I think young people at that time expressed their anger and feelings of discontent with politics more openly. Also, when we were students, we had many political discussions.
I am teaching at a university now, but I seldom hear college students having serious talks about political issues face to face, even though they seem to be communicating all the time on their mobile phones and via e-mails.
Why do you think it appears that young people today don’t do anything about their concerns over political issues, even ones like pension policy that directly affect them?
This is not only about young people, but in Japan, people have a particular approach toward politics. That is, when some problems happen, people often just leave it to the government or officials to deal with them. People just complain about politics without taking any action.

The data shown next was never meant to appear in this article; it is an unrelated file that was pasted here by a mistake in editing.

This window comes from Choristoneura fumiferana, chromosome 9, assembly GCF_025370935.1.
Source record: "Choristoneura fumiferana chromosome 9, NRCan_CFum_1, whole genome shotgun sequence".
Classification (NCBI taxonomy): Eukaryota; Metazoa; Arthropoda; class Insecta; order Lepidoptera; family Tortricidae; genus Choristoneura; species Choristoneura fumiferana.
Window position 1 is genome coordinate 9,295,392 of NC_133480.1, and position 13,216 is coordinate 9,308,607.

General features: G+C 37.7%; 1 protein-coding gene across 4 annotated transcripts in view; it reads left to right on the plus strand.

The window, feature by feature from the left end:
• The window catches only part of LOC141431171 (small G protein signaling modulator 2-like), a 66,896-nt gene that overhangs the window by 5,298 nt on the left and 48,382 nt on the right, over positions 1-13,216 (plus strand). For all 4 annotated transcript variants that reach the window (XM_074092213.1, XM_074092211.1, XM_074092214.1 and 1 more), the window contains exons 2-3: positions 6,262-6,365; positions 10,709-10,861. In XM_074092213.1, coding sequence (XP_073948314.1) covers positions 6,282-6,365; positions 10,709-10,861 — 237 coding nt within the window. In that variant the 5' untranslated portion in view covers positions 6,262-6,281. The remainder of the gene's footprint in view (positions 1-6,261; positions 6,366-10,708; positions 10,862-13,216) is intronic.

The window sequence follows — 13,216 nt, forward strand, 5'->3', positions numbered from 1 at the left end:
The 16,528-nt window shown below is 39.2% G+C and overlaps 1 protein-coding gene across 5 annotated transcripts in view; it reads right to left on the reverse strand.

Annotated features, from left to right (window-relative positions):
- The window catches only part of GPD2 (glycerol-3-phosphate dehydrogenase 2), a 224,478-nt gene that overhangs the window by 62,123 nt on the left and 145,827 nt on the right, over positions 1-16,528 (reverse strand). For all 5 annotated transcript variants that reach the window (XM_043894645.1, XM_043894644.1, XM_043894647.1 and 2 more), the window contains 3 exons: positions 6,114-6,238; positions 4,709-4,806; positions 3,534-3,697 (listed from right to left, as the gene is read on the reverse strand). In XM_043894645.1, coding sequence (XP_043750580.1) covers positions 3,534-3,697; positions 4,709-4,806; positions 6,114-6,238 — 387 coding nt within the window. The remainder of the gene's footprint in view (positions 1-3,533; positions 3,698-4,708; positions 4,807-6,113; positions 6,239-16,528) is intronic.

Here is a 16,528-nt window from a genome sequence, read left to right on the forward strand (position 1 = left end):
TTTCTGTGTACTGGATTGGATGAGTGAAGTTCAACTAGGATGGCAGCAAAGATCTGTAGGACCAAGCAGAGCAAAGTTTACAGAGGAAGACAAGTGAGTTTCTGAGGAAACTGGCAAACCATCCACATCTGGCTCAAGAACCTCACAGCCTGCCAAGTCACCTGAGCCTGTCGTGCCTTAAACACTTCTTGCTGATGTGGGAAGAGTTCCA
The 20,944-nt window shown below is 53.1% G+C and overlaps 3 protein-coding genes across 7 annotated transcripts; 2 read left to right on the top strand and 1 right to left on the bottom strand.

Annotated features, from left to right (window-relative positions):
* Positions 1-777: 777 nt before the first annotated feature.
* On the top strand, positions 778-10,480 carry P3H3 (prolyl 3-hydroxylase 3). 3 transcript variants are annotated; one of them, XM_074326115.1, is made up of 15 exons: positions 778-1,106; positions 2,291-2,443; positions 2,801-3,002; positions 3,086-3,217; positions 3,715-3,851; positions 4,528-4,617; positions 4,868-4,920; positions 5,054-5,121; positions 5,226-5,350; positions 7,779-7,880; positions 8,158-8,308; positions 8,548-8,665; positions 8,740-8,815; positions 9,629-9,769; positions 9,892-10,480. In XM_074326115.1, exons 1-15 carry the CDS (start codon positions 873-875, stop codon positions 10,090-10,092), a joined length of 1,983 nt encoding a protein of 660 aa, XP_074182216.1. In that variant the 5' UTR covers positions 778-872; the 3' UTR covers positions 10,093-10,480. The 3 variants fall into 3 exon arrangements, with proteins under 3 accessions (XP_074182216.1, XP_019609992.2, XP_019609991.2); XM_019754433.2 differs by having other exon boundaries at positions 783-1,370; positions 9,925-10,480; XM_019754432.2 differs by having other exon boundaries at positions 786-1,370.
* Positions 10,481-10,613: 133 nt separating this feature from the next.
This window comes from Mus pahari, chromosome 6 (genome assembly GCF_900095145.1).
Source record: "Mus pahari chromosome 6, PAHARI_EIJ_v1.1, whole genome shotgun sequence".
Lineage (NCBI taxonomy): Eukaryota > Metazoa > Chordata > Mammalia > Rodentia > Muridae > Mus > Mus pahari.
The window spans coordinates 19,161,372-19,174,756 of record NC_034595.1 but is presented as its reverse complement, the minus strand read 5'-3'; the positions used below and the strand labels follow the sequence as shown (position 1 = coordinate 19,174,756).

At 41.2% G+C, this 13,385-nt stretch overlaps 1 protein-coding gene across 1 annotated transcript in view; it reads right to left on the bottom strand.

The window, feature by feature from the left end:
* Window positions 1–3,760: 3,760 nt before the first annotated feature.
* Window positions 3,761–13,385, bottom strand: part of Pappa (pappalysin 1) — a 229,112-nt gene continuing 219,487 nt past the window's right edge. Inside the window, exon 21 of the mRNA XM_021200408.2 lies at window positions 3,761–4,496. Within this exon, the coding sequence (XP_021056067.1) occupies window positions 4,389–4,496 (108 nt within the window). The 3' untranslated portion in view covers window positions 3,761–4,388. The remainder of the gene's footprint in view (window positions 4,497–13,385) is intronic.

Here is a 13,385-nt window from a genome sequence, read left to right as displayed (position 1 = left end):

Some call the relationship between the people and politics “theater politics,” which means that people observe politics as if they were the audience in a theater instead of playing a part in the play. These days I see this tendency being increasingly noticeable in society as a whole.
Historically, Japanese people had been accustomed to centralized political systems since feudal times. Later, democracy came as a windfall as a result of Japan’s defeat in World War II. That means that Japanese people have never in their history sought democracy for themselves. This may have something to do with their attitude toward politics.
To what extent do you blame the media for people’s lack of interest in politics?